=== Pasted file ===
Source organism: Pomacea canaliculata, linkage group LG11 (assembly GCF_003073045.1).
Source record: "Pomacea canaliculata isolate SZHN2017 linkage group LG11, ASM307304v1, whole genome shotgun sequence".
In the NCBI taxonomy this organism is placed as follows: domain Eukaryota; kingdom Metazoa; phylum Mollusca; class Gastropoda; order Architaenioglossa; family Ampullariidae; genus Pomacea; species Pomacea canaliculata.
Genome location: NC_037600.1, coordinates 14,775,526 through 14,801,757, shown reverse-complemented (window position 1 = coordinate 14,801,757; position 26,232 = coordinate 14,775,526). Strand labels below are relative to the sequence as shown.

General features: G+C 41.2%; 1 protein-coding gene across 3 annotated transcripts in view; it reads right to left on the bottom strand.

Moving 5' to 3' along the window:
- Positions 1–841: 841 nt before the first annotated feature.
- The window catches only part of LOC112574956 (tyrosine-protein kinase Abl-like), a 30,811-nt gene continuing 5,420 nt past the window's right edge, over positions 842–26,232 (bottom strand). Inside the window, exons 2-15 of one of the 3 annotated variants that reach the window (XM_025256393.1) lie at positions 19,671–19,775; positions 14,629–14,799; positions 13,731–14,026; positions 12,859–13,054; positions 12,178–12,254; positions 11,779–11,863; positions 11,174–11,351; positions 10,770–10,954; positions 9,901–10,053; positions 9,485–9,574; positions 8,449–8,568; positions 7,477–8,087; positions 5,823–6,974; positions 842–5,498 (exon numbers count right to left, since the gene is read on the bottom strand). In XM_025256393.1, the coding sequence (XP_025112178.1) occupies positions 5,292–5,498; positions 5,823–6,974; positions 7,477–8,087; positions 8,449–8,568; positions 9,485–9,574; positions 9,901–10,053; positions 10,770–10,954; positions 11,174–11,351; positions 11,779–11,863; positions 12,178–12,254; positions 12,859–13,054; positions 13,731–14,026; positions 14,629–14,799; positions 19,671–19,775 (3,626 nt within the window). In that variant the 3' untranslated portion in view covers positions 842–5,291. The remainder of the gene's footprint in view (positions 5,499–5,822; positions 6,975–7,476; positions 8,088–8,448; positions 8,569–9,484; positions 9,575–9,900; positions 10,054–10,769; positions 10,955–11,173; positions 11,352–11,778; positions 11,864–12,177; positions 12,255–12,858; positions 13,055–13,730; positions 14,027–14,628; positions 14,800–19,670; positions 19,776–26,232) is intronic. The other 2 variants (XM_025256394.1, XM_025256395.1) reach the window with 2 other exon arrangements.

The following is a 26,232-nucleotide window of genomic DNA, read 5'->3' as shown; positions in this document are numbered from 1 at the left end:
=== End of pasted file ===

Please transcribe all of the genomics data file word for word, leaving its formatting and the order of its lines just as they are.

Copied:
Source organism: Pomacea canaliculata, linkage group LG11 (assembly GCF_003073045.1).
Source record: "Pomacea canaliculata isolate SZHN2017 linkage group LG11, ASM307304v1, whole genome shotgun sequence".
In the NCBI taxonomy this organism is placed as follows: domain Eukaryota; kingdom Metazoa; phylum Mollusca; class Gastropoda; order Architaenioglossa; family Ampullariidae; genus Pomacea; species Pomacea canaliculata.
Genome location: NC_037600.1, coordinates 14,775,526 through 14,801,757, shown reverse-complemented (window position 1 = coordinate 14,801,757; position 26,232 = coordinate 14,775,526). Strand labels below are relative to the sequence as shown.

General features: G+C 41.2%; 1 protein-coding gene across 3 annotated transcripts in view; it reads right to left on the bottom strand.

Moving 5' to 3' along the window:
- Positions 1–841: 841 nt before the first annotated feature.
- The window catches only part of LOC112574956 (tyrosine-protein kinase Abl-like), a 30,811-nt gene continuing 5,420 nt past the window's right edge, over positions 842–26,232 (bottom strand). Inside the window, exons 2-15 of one of the 3 annotated variants that reach the window (XM_025256393.1) lie at positions 19,671–19,775; positions 14,629–14,799; positions 13,731–14,026; positions 12,859–13,054; positions 12,178–12,254; positions 11,779–11,863; positions 11,174–11,351; positions 10,770–10,954; positions 9,901–10,053; positions 9,485–9,574; positions 8,449–8,568; positions 7,477–8,087; positions 5,823–6,974; positions 842–5,498 (exon numbers count right to left, since the gene is read on the bottom strand). In XM_025256393.1, the coding sequence (XP_025112178.1) occupies positions 5,292–5,498; positions 5,823–6,974; positions 7,477–8,087; positions 8,449–8,568; positions 9,485–9,574; positions 9,901–10,053; positions 10,770–10,954; positions 11,174–11,351; positions 11,779–11,863; positions 12,178–12,254; positions 12,859–13,054; positions 13,731–14,026; positions 14,629–14,799; positions 19,671–19,775 (3,626 nt within the window). In that variant the 3' untranslated portion in view covers positions 842–5,291. The remainder of the gene's footprint in view (positions 5,499–5,822; positions 6,975–7,476; positions 8,088–8,448; positions 8,569–9,484; positions 9,575–9,900; positions 10,054–10,769; positions 10,955–11,173; positions 11,352–11,778; positions 11,864–12,177; positions 12,255–12,858; positions 13,055–13,730; positions 14,027–14,628; positions 14,800–19,670; positions 19,776–26,232) is intronic. The other 2 variants (XM_025256394.1, XM_025256395.1) reach the window with 2 other exon arrangements.

The following is a 26,232-nucleotide window of genomic DNA, read 5'->3' as shown; positions in this document are numbered from 1 at the left end: